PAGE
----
25th July 2018 - Brooklands Section 50th Anniverary - by Roger B
About 50 members and past members celebrated the Section's 50th anniversary with an evening garden party held in the grounds of Cobham Park Lodge.
Our Committee prepared the garden, erected a large gazebo in case of inclement weather (it was fine), and laid on an excellent cold buffet. Delicious food, plenty for everyone. Whilst eating we were entertained by a small but lively traditional jazz band. And as the sun finally went down, Robin addressed the party with a brief history of the Section.
I'm sure everyone who was there will join me in thanking our Committee for the organisation and efforts which made for a most enjoyable evening.
Finally we all thank Julian Coombe for the use of his lovely gardens and his support for us through the years across the lane at the annual Cobham trial.
1st July 2018 - My Beaulieu - by Ian N
There was a good turnout again with 170 cars on the rally field. This year's special theme was Earlier A7s, the oldest being a 1923 Pram Hood together with an impressive line up of 40 other early cars including a Swallow Tourer and a Rosengart. The weather was hot, which caused a few people to stay at home. The Perkins did a great job of managing the trophies and the prize-giving was the slickest ever. Next year's rally will be on 7 July and the special theme will be Bring a Box to Beaulieu, featuring saloons and tourers from 1930-1934.
1st July 2018 - My Beaulieu - by Roger B
This is my account of my day at the Beaulieu Rally this year. If anyone would like to send accounts and photos of their rally please let me have them soon.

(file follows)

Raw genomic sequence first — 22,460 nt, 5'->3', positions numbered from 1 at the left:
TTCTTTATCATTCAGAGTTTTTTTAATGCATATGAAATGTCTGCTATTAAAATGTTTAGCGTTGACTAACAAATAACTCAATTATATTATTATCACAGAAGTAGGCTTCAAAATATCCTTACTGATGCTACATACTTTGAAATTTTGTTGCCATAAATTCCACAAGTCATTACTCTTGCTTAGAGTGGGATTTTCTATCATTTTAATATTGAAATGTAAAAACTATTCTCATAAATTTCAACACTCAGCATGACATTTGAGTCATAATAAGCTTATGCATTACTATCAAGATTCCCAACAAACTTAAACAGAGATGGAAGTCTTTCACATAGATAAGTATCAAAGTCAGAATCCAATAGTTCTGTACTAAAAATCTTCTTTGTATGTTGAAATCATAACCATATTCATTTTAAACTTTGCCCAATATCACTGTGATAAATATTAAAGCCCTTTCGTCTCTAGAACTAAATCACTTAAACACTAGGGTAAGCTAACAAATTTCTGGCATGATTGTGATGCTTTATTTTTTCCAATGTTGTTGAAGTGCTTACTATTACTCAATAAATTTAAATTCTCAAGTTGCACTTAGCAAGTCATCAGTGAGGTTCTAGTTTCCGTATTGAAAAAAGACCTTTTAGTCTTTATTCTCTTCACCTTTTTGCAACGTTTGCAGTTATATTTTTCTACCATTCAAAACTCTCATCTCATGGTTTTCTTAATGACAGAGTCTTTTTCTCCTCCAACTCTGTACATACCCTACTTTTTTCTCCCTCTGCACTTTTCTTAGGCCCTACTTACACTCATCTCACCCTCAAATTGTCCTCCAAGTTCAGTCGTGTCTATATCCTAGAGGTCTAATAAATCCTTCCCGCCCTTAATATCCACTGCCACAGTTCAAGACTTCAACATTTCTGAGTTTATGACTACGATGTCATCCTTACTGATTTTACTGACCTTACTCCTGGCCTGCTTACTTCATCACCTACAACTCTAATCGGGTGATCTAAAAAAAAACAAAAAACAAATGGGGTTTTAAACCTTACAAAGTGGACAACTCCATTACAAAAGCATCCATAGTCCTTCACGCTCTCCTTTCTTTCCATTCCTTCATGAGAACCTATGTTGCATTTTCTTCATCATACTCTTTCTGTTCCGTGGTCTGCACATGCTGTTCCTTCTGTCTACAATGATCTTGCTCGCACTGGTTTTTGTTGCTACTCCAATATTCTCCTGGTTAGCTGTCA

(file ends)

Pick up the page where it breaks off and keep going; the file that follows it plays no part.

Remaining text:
This year we set out from Esher a earlier at 0745. Little car ran well, and despite it being quite hot, after an uneventful journey with one coffee/comfort break we got to Beaulieu at about 1025. It was a fine sunny day, indeed HOT (Ian, could we have the thermostat down a bit next time)
This year the programme listed 153 entries, better than last year's 138, but only 57 attended both years. My friend and passenger Phil is refurbishing a Fabric Saloon and found a number of bits for the project. I am hopeful that next year we will be able to form a little convoy, maybe on our way to Beaulieu.
People cope with heat in different ways, but the ice-cream man must have had a good day. Nick Salmon was taking photos all day. They are very good and well worth viewing on this link: You will also find Nick's other albums via the 'Back to albums list' link at the top of his page. And thanks Nick for allowing us to reproduce some here.
The return journey took about the same time as outward, but was slightly more eventful. Little car experienced fuel starvation a couple of times as the SU electric pump raced sucking vapour. Why was there a problem? Petrol car fuel is a mixture of ingredients with different physical properties, consequently its boiling range starts as low as 25°C. The car's pick-up pipe exits via the top of the tank so fuel has to be drawn up more than 50cm before leaving the tank. Reduced pressure lowers the boiling point of liquids. So with the car standing in full sun all day and ambient temperature in excess of 25°C it's surprising that there wasn't more trouble. Maybe I can modify the fuel pipe runs to reduce suction so it will cope better with high temperatures - or would that guarantee a run of cool, wet summers?
|Made it! - arrival:||Parked amongst special friends:|
|Some folk camped in the open:||Some folk chilled in the shade of the old oak tree:|
and now an appeal...
|In 1963 my little car wore an alloy 750MC badge, colour unknown. So when I saw one sensible priced on a stall at Beaulieu I bought it. 750MC was selling 'chrome and enamel' by 1963, I think alloy badges must be older. Were they available in different colours or only as cast, does anyone have more information? The colour, fixing hole and missing fixing tag on mine are distinctive, if you recognise it please let me know.|